In the third quarter, Crude oil dominated exports with 78.47% of exports, this was followed by natural gas with 9.5%. Imports were mainly motor spirit with 12.91% of imports, Durum wheat with 3.87%, gas oil with 2.77%, and used vehicles with 2.27%.
A renowned economist, Pat Utomi said the country’s huge appetite for imports was because of insufficient domestic production which is driven by worsening insecurity and stringent government regulations. He went on to say that although there were interventions introduced by the Government and the Central Bank of Nigeria to reduce imports and increase exports, the initiatives are fraught with inconsistencies and corrupt practices that prevent any real impact.
He went on to say that it was scandalous that Nigeria’s top imports were food products and motor spirits as those are products the country should be exporting because Nigeria is a food-producing nation and has oil in abundance.
World Bank Calls on Nigeria to Impose Special Taxes on Alcohol and Tobacco
The World Bank Group has made a call to the Federal Government of Nigeria, urging the government to impose special taxes on alcohol, cigarettes and beverages that are highly sweetened in order to improve primary healthcare conditions in the country.
Shubham Chaudhuri, who is the Country Director for Nigeria in the World Bank Group, said that an improvement in healthcare in Nigeria will come by taxing the things that are “killing us.” He said that the economic rationale for the action is quite strong if lives are to be saved and a healthier Nigeria achieved.
Chaudhuri made the call on Friday, at a special National Council on Health meeting which was organized by the Federal Ministry of Health in Abuja. Chaudhuri stated that placing special taxes on tobacco, sweetened beverages and alcohol would reduce the health risks which come with their consumption and expand the fiscal space for universal health coverage after COVID 19.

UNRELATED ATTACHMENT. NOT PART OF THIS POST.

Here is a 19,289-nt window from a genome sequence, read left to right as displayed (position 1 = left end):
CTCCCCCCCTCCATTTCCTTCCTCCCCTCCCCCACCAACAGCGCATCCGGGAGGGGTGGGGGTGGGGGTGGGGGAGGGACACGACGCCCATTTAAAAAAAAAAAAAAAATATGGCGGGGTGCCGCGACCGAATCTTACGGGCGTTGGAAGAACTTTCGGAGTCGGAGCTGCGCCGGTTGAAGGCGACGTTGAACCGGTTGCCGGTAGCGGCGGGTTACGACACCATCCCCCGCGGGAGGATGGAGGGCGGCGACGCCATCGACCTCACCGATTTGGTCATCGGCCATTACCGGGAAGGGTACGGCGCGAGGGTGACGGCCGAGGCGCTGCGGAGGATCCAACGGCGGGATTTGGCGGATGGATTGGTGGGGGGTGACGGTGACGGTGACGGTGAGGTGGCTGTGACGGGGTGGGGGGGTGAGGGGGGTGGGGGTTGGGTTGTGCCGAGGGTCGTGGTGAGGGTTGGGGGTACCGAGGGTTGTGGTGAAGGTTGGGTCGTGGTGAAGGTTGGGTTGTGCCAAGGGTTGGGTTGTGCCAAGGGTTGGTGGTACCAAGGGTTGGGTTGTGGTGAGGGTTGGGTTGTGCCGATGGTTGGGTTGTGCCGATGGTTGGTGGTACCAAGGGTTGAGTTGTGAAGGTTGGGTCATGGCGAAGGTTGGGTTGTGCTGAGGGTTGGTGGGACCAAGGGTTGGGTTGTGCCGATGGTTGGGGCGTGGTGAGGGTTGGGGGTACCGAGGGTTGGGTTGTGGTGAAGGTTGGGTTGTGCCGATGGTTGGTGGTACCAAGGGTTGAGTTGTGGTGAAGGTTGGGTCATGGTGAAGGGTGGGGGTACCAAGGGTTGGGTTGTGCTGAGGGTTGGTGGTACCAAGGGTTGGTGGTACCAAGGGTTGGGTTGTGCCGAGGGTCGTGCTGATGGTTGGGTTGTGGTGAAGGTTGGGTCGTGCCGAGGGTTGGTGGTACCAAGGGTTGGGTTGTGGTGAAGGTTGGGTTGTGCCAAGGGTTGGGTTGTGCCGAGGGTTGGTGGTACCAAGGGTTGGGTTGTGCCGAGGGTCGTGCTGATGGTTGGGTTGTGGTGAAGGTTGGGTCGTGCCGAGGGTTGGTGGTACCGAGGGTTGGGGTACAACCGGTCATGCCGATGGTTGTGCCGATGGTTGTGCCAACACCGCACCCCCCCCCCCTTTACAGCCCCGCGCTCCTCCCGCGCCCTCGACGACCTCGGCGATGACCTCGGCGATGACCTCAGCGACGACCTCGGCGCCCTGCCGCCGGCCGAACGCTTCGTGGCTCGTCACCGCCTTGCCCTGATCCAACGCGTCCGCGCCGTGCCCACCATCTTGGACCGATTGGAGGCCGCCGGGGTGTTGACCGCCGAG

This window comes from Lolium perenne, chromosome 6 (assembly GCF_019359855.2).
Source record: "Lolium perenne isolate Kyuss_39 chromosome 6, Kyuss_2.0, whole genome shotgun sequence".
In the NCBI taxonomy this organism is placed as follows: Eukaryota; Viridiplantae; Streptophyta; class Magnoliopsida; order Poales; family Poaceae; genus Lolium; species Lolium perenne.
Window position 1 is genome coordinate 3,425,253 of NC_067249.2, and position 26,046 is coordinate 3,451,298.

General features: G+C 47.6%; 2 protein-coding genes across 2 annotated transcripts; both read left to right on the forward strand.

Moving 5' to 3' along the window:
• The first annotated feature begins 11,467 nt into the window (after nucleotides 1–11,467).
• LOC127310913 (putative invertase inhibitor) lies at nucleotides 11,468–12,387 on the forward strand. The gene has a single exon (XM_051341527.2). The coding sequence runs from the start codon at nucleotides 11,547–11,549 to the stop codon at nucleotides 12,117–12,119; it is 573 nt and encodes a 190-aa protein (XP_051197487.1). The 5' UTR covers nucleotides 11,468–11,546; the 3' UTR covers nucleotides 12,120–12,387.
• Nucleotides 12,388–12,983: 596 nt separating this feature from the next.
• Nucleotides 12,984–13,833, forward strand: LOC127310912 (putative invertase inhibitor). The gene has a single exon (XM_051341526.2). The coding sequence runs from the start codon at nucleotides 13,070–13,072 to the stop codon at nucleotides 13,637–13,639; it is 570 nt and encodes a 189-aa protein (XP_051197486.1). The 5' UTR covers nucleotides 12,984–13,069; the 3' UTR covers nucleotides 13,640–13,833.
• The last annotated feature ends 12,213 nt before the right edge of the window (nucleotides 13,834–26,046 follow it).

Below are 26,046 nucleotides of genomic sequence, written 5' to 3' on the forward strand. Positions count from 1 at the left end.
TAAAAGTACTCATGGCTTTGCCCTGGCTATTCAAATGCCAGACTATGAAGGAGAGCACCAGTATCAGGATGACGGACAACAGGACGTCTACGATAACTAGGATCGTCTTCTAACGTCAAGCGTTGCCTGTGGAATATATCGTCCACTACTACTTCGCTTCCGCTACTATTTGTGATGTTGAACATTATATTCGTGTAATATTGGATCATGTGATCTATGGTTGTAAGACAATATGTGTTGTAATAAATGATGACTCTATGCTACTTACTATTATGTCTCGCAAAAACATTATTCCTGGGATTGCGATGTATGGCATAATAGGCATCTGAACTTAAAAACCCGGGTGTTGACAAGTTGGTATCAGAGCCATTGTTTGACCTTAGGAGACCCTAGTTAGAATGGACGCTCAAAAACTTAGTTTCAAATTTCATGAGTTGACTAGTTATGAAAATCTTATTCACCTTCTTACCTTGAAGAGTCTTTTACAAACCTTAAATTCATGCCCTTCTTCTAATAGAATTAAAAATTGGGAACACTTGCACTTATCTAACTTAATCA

The country director also said that investing in stronger health systems for all would make significant contributions to the fight against inequality and the rising poverty situation in the country. He went on to add that increasing health tax would provide an extra advantage of reducing healthcare cost in the future, by hindering the growth of the diseases which are caused by tobacco, alcohol and sugar-sweetened beverages.
The representative of the WHO in Nigeria, Dr Walter Mulombo said that he could confirm the large health needs of Nigerians, as well as the efforts being made to meet those needs. He said this was based on the fact that he had been to over half of Nigeria’s states in less than two years of being in the country.
Mulombo then noted that although the coronavirus exposed weaknesses in the global economy (not excluding health), it could be considered as a unique opportunity for a thorough examination of existing resources and mechanisms to prepare for a more resilient future.
Nigeria’s VAT Revenue Falls to N500 Billion in Q3 2021, Manufacturing Sector in the Lead
In the third quarter of 2021, Nigeria generated a total sum of N500.49 billion as value-added tax which represents a 2.3% decline when compared to the N512.25 billion recorded in the second quarter of the year.
This is as seen in the VAT report which was recently released by the National Bureau of Statistics (NBS). The report revealed that the manufacturing sector was in the lead as it remitted a total of N91.2 billion, representing about 30% of the total local non-import value added taxes in that period.
In spite of the quarter-on-quarter decline of VAT collections in the reviewed period, it grew by a further 17.8% when compared to N424.7 billion generated in the same period of the previous year. The report also shows that an amount of N1.5 trillion has been generated from value added taxes from January 2021 to September 2021.
That is 40.2% higher than the N1.08 trillion recorded in the same period of 2020, and 72.3% higher than what was recorded in the same period of 2019.
To break it down, the Value Added Tax collected in the first, second and third quarter of 2021 was recorded at N496.39 billion, N512.25 billion and N500.49 billion respectively. It is higher than the corresponding figures of 2020, which sat at N324.58 billion, N327.20 billion and N424.71 billion for the first, second and third quarters respectively.
In the third quarter of 2021, the Manufacturing activity accounted for the largest share of total revenue collected across sectors, with a huge 30.87% (N91.2 billion) coming from that sector. The Information & Communication sector came in second with 20.05% (N53.9 billion) contributed, while the Mining & Quarrying sector came in third with 9.62% (N28.4 billion).
Nigeria has continued to ramp up its efforts to increase revenue from non-oil sectors by increasing its tax collection rates, which has recorded largely significant growth since the federal government increased the VAT rate from 5% to 7.5% in the 2019 Finance Act, which was signed and made effective in 2020.